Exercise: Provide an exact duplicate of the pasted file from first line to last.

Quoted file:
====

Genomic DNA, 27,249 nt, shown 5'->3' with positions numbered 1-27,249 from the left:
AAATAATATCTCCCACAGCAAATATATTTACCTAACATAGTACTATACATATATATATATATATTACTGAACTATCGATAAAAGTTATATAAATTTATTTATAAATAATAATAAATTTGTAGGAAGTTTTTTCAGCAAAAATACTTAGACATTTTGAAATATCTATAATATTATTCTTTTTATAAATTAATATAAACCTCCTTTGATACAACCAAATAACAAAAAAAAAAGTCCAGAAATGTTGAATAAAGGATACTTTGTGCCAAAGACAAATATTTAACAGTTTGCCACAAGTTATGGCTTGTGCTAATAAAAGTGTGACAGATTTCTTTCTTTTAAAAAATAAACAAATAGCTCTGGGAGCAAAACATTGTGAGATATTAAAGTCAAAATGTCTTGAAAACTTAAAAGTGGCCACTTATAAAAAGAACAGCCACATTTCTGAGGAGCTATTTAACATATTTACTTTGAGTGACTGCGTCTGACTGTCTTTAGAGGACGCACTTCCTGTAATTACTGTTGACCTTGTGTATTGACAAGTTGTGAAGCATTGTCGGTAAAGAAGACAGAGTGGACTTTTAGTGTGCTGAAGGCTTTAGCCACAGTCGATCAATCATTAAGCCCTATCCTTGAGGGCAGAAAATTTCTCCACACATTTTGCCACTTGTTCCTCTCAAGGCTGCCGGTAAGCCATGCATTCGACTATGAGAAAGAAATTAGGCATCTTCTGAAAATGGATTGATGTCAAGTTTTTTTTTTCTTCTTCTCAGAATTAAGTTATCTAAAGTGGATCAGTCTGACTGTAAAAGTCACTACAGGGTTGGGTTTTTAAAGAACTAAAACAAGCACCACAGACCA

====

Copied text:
Genomic DNA, 27,249 nt, shown 5'->3' with positions numbered 1-27,249 from the left:
AAATAATATCTCCCACAGCAAATATATTTACCTAACATAGTACTATACATATATATATATATATTACTGAACTATCGATAAAAGTTATATAAATTTATTTATAAATAATAATAAATTTGTAGGAAGTTTTTTCAGCAAAAATACTTAGACATTTTGAAATATCTATAATATTATTCTTTTTATAAATTAATATAAACCTCCTTTGATACAACCAAATAACAAAAAAAAAAGTCCAGAAATGTTGAATAAAGGATACTTTGTGCCAAAGACAAATATTTAACAGTTTGCCACAAGTTATGGCTTGTGCTAATAAAAGTGTGACAGATTTCTTTCTTTTAAAAAATAAACAAATAGCTCTGGGAGCAAAACATTGTGAGATATTAAAGTCAAAATGTCTTGAAAACTTAAAAGTGGCCACTTATAAAAAGAACAGCCACATTTCTGAGGAGCTATTTAACATATTTACTTTGAGTGACTGCGTCTGACTGTCTTTAGAGGACGCACTTCCTGTAATTACTGTTGACCTTGTGTATTGACAAGTTGTGAAGCATTGTCGGTAAAGAAGACAGAGTGGACTTTTAGTGTGCTGAAGGCTTTAGCCACAGTCGATCAATCATTAAGCCCTATCCTTGAGGGCAGAAAATTTCTCCACACATTTTGCCACTTGTTCCTCTCAAGGCTGCCGGTAAGCCATGCATTCGACTATGAGAAAGAAATTAGGCATCTTCTGAAAATGGATTGATGTCAAGTTTTTTTTTTCTTCTTCTCAGAATTAAGTTATCTAAAGTGGATCAGTCTGACTGTAAAAGTCACTACAGGGTTGGGTTTTTAAAGAACTAAAACAAGCACCACAGACCA